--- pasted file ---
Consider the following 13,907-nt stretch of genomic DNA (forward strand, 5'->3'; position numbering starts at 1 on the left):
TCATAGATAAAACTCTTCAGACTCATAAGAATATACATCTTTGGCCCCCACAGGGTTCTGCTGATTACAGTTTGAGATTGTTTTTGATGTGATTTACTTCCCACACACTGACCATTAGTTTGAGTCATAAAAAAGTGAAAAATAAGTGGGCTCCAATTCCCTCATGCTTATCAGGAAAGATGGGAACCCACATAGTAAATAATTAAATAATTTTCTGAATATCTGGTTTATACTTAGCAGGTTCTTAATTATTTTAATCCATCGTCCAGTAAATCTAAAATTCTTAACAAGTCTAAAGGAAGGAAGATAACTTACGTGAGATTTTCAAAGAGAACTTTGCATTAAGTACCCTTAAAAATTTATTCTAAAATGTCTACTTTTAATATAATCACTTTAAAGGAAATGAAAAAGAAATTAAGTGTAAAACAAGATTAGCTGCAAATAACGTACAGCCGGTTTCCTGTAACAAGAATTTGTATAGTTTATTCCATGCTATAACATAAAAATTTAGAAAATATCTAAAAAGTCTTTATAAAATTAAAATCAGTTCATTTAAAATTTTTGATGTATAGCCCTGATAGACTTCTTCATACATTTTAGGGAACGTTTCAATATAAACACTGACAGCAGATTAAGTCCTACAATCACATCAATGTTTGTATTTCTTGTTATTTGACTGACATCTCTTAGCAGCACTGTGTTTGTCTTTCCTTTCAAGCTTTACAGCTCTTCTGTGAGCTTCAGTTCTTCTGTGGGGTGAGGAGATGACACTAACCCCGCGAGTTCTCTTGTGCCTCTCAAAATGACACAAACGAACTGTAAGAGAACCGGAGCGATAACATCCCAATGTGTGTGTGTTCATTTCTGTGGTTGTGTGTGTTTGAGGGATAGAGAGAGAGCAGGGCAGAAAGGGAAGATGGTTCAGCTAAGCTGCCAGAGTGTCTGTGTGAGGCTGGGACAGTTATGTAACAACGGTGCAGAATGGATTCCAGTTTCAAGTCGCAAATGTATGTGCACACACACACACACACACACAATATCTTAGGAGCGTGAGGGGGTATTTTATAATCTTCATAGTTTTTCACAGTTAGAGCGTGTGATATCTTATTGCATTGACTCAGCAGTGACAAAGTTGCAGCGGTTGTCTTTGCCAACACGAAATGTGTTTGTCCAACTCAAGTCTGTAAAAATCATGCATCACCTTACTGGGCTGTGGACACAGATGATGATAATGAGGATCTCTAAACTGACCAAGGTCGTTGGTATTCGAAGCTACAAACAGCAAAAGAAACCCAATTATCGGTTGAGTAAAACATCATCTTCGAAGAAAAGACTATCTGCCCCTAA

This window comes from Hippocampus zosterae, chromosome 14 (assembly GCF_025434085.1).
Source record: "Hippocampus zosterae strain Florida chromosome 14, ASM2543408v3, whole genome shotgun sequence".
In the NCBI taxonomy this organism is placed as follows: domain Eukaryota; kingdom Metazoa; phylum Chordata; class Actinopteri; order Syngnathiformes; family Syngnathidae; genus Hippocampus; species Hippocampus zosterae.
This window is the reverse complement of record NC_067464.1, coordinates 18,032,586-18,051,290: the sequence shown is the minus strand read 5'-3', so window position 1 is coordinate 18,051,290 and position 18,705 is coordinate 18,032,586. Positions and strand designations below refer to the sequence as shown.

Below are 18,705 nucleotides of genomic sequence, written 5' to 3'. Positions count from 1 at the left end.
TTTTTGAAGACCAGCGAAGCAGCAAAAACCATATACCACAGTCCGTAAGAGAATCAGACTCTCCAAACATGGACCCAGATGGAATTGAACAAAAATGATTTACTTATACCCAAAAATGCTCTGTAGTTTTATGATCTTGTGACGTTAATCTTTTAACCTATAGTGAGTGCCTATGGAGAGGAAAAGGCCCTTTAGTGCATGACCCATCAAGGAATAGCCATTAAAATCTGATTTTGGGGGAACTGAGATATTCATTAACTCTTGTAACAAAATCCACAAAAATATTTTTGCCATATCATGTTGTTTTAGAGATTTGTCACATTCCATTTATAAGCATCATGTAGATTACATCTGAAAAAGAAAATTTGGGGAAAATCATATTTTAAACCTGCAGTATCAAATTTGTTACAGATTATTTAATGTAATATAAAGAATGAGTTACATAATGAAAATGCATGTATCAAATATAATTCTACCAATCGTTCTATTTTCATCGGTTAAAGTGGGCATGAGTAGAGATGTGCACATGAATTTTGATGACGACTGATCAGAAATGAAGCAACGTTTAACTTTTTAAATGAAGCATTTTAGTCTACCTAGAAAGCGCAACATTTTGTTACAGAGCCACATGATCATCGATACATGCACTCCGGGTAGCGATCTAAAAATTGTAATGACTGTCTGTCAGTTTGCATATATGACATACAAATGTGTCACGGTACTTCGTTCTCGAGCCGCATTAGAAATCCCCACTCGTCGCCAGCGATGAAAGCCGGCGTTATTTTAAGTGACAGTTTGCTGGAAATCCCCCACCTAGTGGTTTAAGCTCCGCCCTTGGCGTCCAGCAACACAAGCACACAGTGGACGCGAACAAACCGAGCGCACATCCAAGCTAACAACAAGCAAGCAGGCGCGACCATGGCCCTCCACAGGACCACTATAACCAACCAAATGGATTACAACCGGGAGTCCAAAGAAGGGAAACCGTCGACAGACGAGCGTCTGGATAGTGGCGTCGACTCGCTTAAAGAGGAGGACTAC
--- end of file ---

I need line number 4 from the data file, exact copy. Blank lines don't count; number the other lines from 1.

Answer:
Source record: "Hippocampus zosterae strain Florida chromosome 14, ASM2543408v3, whole genome shotgun sequence".